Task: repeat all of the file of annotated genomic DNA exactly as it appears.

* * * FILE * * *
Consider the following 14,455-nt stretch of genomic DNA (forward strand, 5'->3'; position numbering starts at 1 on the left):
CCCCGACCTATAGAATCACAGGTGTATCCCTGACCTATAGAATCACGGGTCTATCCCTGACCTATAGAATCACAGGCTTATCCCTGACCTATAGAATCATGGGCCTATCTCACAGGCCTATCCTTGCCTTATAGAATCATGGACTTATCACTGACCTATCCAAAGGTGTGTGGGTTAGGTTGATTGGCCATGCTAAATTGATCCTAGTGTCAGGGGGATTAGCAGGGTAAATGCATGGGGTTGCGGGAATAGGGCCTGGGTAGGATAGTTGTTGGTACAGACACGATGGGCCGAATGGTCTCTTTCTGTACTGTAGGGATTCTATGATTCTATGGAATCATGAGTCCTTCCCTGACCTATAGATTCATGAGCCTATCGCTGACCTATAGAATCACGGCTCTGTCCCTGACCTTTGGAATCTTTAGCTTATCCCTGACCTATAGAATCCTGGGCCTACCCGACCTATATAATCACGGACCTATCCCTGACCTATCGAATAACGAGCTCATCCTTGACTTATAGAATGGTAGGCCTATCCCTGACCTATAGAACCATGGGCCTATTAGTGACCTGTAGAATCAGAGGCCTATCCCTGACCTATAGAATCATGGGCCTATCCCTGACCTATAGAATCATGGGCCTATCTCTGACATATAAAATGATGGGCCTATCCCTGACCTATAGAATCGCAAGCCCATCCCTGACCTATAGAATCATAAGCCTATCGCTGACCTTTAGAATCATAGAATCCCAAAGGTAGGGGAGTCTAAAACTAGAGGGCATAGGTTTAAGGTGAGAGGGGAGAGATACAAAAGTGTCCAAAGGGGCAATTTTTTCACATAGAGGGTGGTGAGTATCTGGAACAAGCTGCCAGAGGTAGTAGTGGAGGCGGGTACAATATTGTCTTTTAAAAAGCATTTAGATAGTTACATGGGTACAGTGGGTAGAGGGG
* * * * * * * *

Consider the following 14,455-nt stretch of genomic DNA (forward strand, 5'->3'; position numbering starts at 1 on the left):
CCCCGACCTATAGAATCACAGGTGTATCCCTGACCTATAGAATCACGGGTCTATCCCTGACCTATAGAATCACAGGCTTATCCCTGACCTATAGAATCATGGGCCTATCTCACAGGCCTATCCTTGCCTTATAGAATCATGGACTTATCACTGACCTATCCAAAGGTGTGTGGGTTAGGTTGATTGGCCATGCTAAATTGATCCTAGTGTCAGGGGGATTAGCAGGGTAAATGCATGGGGTTGCGGGAATAGGGCCTGGGTAGGATAGTTGTTGGTACAGACACGATGGGCCGAATGGTCTCTTTCTGTACTGTAGGGATTCTATGATTCTATGGAATCATGAGTCCTTCCCTGACCTATAGATTCATGAGCCTATCGCTGACCTATAGAATCACGGCTCTGTCCCTGACCTTTGGAATCTTTAGCTTATCCCTGACCTATAGAATCCTGGGCCTACCCGACCTATATAATCACGGACCTATCCCTGACCTATCGAATAACGAGCTCATCCTTGACTTATAGAATGGTAGGCCTATCCCTGACCTATAGAACCATGGGCCTATTAGTGACCTGTAGAATCAGAGGCCTATCCCTGACCTATAGAATCATGGGCCTATCCCTGACCTATAGAATCATGGGCCTATCTCTGACATATAAAATGATGGGCCTATCCCTGACCTATAGAATCGCAAGCCCATCCCTGACCTATAGAATCATAAGCCTATCGCTGACCTTTAGAATCATAGAATCCCAAAGGTAGGGGAGTCTAAAACTAGAGGGCATAGGTTTAAGGTGAGAGGGGAGAGATACAAAAGTGTCCAAAGGGGCAATTTTTTCACATAGAGGGTGGTGAGTATCTGGAACAAGCTGCCAGAGGTAGTAGTGGAGGCGGGTACAATATTGTCTTTTAAAAAGCATTTAGATAGTTACATGGGTACAGTGGGTAGAGGGG